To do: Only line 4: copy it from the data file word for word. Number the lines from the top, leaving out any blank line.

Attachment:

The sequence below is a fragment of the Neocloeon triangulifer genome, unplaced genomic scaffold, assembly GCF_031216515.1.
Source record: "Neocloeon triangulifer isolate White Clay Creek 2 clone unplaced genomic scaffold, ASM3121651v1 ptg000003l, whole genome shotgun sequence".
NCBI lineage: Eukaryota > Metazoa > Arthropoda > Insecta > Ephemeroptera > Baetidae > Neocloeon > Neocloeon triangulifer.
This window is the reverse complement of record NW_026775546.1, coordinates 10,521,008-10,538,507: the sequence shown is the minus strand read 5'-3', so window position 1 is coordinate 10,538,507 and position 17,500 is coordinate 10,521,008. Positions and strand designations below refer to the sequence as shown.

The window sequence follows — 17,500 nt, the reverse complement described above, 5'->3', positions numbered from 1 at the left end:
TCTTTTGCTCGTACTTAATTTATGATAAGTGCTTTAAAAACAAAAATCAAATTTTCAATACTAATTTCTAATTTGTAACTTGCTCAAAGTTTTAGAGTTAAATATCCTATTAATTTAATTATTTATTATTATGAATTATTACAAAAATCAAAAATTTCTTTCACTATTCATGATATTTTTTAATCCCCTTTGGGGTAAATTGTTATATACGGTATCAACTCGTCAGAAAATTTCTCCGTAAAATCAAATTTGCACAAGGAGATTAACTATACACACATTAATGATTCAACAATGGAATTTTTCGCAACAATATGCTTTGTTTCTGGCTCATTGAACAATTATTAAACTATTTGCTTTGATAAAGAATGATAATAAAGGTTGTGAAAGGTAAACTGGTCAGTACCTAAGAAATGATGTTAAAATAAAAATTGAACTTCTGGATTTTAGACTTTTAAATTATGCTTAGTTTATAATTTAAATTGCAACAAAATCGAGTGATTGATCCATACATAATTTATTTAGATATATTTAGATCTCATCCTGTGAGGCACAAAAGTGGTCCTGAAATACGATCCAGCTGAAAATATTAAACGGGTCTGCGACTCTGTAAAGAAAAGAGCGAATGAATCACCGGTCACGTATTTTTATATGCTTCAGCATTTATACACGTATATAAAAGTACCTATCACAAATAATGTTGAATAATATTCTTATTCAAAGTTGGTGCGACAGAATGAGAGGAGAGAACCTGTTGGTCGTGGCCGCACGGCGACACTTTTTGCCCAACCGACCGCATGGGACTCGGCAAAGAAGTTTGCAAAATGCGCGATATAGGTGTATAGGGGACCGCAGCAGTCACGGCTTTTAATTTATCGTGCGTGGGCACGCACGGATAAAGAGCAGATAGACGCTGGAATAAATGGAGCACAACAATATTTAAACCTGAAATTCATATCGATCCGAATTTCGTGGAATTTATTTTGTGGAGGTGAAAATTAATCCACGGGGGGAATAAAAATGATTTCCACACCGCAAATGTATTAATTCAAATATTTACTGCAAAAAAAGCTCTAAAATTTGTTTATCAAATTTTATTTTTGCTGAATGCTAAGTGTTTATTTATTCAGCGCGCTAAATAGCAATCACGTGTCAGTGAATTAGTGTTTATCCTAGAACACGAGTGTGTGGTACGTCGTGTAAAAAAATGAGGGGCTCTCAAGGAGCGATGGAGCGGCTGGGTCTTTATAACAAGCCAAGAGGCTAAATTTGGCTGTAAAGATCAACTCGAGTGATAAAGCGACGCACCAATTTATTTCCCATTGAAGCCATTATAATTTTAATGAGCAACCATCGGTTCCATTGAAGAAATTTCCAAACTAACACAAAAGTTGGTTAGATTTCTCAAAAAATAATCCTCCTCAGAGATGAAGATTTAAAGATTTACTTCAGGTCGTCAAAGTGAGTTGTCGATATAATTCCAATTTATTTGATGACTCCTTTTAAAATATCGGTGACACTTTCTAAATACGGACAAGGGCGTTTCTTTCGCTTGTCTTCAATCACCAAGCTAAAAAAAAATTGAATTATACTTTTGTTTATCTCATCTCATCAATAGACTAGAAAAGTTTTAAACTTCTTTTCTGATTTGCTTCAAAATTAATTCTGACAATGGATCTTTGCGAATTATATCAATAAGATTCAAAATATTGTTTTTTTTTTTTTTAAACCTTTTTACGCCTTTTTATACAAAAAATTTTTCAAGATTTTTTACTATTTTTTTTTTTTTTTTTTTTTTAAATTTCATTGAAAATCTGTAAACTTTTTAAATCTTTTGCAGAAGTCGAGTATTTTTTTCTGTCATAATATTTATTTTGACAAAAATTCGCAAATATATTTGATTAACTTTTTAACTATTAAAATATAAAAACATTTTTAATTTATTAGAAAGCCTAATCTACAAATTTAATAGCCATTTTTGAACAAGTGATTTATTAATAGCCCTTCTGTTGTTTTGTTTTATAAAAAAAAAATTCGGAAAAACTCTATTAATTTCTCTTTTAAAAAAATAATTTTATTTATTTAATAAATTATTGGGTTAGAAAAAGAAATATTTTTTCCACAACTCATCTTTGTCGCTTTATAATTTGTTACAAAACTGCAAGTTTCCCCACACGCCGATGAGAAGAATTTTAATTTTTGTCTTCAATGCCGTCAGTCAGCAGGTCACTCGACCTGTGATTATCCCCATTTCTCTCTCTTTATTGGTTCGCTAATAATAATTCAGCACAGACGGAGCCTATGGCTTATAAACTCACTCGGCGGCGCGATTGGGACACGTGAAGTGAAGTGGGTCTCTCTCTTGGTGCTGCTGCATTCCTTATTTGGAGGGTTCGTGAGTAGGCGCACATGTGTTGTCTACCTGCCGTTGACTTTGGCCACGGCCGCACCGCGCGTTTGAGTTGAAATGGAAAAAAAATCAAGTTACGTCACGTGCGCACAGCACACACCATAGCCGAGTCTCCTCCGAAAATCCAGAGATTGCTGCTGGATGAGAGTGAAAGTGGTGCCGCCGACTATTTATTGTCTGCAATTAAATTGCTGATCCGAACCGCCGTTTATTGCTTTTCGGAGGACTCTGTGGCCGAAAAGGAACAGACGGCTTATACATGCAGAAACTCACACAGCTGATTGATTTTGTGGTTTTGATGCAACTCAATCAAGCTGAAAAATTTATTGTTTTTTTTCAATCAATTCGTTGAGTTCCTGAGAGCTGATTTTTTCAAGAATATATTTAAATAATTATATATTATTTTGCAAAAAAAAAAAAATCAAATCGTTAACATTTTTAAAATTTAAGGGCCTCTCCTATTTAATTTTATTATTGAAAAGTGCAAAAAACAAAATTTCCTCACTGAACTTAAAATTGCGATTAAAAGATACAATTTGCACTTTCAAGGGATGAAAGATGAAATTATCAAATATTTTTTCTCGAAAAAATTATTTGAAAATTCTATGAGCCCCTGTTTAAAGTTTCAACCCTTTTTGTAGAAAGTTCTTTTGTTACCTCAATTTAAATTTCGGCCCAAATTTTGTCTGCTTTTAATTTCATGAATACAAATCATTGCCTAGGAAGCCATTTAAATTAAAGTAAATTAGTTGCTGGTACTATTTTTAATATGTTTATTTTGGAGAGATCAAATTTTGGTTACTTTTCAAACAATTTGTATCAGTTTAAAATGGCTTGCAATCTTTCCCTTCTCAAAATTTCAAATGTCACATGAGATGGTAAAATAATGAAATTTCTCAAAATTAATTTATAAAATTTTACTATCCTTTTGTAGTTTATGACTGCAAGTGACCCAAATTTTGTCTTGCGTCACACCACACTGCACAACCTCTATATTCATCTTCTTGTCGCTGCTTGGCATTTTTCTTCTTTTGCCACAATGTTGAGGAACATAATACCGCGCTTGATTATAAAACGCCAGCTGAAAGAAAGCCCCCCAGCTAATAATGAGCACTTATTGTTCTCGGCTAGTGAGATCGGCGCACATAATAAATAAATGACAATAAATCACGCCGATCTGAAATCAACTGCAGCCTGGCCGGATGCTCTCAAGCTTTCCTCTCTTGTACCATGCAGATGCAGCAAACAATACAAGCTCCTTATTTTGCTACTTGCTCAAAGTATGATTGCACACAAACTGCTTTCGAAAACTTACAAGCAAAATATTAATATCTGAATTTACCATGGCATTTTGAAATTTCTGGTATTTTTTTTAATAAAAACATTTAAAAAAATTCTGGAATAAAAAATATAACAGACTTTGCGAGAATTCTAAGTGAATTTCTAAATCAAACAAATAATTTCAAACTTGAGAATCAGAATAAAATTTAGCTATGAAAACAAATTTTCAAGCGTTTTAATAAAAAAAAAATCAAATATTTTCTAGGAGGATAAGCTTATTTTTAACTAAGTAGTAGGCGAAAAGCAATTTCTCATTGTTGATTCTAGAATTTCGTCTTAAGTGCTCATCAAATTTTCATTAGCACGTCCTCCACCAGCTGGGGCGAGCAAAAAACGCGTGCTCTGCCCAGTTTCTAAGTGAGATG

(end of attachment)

This window is the reverse complement of record NW_026775546.1, coordinates 10,521,008-10,538,507: the sequence shown is the minus strand read 5'-3', so window position 1 is coordinate 10,538,507 and position 17,500 is coordinate 10,521,008. Positions and strand designations below refer to the sequence as shown.